Eight top certifications to help you dig deep into digital forensics
Wherever data shall pass, there's a chance that someone will be needed to resurrect it for some legal, regulatory, or investigative purpose. That someone will be a computer forensics specialist who is skilled in recovering data others thought long gone, while documenting the actions taken every step of the way. IT forensics pros are also versed in proper evidence collection procedures to ensure that the electronic data so painstakingly uncovered is retrieved and maintained in a legally defensible manner.
Digital forensics experts are employed by a wide range of organizations, ranging from the U.S. Department of Defense through law enforcement, banks and major cell phone carriers. It's a specialty where employers aren't shy about asking for certifications, so having the right one on board will definitely open doors. We did some detective work of our own to find out which credentials carry the most resume-boosting potential. Here's what we uncovered:
EnCase Certified Examiner (EnCE)
Since 2001, more than 4,800 individuals have earned the EnCE. It's one of the most widely cited certifications in job postings. This vendor-specific credential is offered by Guidance Software, vendor of the widely used EnCase suite of e-discovery tools. EnCE certification demonstrates both your knowledge of EnCase software and general knowledge of computer forensics.
To earn it, you'll first need to meet an experience requirement (12 months computer forensics experience) or else complete an authorized training program. Then you must print out and mail in an application. Once that's approved, you can take the written and then practical hands-on exams. You must pass the Phase 1 exam ($200) before you will be issued a log in to take the Phase 2 portion.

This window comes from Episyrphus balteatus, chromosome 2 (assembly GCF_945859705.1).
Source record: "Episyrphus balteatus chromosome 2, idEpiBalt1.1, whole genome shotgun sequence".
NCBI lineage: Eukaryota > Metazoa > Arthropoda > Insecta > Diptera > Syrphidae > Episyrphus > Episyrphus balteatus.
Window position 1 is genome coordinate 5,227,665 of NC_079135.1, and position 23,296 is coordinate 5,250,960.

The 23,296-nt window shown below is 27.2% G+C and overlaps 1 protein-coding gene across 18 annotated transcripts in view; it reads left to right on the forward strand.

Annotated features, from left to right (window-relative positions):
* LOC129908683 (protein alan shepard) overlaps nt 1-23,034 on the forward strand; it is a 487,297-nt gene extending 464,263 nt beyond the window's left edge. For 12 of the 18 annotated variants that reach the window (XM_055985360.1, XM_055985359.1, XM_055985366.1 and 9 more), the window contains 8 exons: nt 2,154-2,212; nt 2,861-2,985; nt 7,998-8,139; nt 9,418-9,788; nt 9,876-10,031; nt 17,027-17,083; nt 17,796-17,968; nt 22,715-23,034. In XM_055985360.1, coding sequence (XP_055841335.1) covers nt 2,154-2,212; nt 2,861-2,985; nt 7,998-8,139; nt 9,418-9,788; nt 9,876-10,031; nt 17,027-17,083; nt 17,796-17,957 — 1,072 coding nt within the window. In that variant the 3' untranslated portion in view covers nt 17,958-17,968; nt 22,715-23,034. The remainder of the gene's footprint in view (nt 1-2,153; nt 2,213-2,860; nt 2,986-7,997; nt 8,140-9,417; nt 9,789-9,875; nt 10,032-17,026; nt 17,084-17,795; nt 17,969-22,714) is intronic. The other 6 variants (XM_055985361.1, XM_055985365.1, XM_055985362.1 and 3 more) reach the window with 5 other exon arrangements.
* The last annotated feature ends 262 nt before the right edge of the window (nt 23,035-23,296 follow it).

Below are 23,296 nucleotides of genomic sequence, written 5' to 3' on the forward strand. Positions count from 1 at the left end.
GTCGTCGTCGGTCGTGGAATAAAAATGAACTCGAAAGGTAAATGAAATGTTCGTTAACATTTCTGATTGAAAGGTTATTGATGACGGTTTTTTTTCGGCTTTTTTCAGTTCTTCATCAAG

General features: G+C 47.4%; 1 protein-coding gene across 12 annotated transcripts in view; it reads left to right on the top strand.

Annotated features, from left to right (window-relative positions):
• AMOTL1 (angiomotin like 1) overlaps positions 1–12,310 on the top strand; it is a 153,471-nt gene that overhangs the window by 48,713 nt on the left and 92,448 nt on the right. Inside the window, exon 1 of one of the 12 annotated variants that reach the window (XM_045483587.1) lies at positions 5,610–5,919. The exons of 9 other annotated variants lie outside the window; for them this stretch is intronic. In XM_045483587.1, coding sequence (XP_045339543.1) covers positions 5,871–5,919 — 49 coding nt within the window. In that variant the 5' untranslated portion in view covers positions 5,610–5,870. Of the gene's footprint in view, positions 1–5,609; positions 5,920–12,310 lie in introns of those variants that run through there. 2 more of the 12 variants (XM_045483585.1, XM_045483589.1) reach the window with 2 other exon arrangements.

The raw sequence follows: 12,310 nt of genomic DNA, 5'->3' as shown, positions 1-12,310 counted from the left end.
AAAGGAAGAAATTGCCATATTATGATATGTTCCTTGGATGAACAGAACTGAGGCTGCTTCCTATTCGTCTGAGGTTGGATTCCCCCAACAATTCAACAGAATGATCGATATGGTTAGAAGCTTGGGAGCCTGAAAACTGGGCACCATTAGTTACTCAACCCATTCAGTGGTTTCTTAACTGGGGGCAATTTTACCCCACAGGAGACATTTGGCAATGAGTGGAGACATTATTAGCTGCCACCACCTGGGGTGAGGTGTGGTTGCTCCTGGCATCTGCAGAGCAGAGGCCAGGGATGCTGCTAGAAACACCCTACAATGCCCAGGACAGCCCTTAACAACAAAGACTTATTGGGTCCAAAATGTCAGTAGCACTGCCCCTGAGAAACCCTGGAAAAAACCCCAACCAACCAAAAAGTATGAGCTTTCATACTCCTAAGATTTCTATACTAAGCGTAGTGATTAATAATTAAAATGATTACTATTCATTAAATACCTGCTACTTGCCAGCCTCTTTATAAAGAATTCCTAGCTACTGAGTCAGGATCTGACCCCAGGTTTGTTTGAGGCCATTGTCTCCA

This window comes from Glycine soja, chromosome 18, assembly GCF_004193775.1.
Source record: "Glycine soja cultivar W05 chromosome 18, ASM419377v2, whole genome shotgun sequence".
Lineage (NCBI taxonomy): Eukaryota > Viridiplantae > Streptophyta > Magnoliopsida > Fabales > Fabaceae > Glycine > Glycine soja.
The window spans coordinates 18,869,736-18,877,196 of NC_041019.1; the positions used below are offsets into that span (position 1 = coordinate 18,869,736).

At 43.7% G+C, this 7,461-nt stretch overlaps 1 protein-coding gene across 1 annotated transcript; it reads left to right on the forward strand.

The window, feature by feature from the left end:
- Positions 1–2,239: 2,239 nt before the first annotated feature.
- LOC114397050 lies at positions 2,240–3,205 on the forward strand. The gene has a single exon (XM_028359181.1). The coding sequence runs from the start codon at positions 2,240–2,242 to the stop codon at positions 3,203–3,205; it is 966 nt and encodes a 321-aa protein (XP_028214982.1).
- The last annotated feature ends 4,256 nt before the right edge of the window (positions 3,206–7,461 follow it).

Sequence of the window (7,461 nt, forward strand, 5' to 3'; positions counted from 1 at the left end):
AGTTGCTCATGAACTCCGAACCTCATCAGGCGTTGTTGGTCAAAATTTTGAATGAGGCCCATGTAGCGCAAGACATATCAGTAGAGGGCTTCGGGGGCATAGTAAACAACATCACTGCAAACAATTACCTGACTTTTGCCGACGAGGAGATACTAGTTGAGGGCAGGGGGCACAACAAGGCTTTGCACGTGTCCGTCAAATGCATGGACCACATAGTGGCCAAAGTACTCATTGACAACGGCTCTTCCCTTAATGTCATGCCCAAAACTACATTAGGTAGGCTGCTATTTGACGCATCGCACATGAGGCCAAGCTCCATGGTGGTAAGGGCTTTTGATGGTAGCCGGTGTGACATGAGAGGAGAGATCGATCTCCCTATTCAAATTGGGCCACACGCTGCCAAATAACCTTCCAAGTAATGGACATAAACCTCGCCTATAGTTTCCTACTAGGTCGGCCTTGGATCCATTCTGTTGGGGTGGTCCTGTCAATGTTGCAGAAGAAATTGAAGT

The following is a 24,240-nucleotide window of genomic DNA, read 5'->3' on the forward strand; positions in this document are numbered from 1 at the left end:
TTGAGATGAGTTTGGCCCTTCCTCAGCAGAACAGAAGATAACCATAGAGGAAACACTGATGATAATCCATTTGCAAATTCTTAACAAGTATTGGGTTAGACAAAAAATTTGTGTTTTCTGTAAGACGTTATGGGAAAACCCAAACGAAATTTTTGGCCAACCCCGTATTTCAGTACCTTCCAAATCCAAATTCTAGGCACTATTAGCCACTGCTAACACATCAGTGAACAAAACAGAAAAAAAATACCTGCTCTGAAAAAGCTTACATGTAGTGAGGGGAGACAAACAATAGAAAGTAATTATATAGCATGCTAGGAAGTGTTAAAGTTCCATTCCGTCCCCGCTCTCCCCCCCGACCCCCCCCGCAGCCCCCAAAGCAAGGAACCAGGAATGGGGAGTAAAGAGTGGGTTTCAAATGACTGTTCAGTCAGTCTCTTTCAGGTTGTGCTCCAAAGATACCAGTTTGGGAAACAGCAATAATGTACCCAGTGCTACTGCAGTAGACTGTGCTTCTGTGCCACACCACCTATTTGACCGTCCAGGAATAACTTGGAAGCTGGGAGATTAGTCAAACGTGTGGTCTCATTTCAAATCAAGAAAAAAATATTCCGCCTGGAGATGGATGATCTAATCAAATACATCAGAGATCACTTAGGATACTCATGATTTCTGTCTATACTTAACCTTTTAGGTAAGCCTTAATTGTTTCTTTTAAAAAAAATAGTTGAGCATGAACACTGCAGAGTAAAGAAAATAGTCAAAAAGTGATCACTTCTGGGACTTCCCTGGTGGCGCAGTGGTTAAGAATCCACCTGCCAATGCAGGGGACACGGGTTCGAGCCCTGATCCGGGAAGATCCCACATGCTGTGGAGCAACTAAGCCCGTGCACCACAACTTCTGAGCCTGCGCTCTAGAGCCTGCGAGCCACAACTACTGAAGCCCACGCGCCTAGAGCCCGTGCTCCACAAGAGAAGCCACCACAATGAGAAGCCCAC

AccessData Certified Examiner (ACE)
AccessData is a vendor of e-discovery tools and computer forensics training centered around Forensic Toolkit (FTK), a widely used digital investigation product. The ACE exam is a multiple-choice test with knowledge-based and practical components. FTK is used to complete the exam. Although AccessData offers training, it isn't required in order to take the exam. The exam is administered through an online portal and there is no charge to attempt the exam. Certification must be renewed every two years.
Certified Computer Examiner (CCE)
This well-established vendor-neutral credential comes from the International Society of Forensic Computer Examiners (ISFCE). Since its inception in 2003, more than 1,700 individuals have earned the CCE. To be eligible to take the exam that can get you into that elite group, you'll first have to meet either training or experience requirements — the good news is you don't have to do both. Training via ISFCE-approved vendors is highly encouraged but not required.